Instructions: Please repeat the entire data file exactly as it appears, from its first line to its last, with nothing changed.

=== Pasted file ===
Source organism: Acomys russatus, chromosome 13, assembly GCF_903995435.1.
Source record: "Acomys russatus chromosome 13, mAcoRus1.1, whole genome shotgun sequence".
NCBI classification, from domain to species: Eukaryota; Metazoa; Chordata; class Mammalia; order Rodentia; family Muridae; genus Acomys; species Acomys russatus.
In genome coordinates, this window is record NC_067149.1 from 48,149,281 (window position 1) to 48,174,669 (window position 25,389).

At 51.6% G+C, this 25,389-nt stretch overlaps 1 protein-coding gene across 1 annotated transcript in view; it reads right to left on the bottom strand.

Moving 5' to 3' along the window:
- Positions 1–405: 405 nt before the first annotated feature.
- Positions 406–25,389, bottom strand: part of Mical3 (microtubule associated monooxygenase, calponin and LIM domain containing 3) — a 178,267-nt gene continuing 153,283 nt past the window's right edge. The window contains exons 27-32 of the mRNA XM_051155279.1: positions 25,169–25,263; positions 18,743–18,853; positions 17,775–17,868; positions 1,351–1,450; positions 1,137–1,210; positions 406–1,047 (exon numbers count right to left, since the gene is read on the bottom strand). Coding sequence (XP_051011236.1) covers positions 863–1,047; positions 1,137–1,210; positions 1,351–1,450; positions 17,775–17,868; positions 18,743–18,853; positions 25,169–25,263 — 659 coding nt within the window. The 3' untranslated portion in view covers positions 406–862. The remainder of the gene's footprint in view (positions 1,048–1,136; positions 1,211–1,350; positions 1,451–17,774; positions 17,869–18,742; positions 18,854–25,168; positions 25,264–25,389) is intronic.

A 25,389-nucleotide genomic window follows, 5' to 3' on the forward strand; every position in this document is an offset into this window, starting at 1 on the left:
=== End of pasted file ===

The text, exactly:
Source organism: Acomys russatus, chromosome 13, assembly GCF_903995435.1.
Source record: "Acomys russatus chromosome 13, mAcoRus1.1, whole genome shotgun sequence".
NCBI classification, from domain to species: Eukaryota; Metazoa; Chordata; class Mammalia; order Rodentia; family Muridae; genus Acomys; species Acomys russatus.
In genome coordinates, this window is record NC_067149.1 from 48,149,281 (window position 1) to 48,174,669 (window position 25,389).

At 51.6% G+C, this 25,389-nt stretch overlaps 1 protein-coding gene across 1 annotated transcript in view; it reads right to left on the bottom strand.

Moving 5' to 3' along the window:
- Positions 1–405: 405 nt before the first annotated feature.
- Positions 406–25,389, bottom strand: part of Mical3 (microtubule associated monooxygenase, calponin and LIM domain containing 3) — a 178,267-nt gene continuing 153,283 nt past the window's right edge. The window contains exons 27-32 of the mRNA XM_051155279.1: positions 25,169–25,263; positions 18,743–18,853; positions 17,775–17,868; positions 1,351–1,450; positions 1,137–1,210; positions 406–1,047 (exon numbers count right to left, since the gene is read on the bottom strand). Coding sequence (XP_051011236.1) covers positions 863–1,047; positions 1,137–1,210; positions 1,351–1,450; positions 17,775–17,868; positions 18,743–18,853; positions 25,169–25,263 — 659 coding nt within the window. The 3' untranslated portion in view covers positions 406–862. The remainder of the gene's footprint in view (positions 1,048–1,136; positions 1,211–1,350; positions 1,451–17,774; positions 17,869–18,742; positions 18,854–25,168; positions 25,264–25,389) is intronic.

A 25,389-nucleotide genomic window follows, 5' to 3' on the forward strand; every position in this document is an offset into this window, starting at 1 on the left: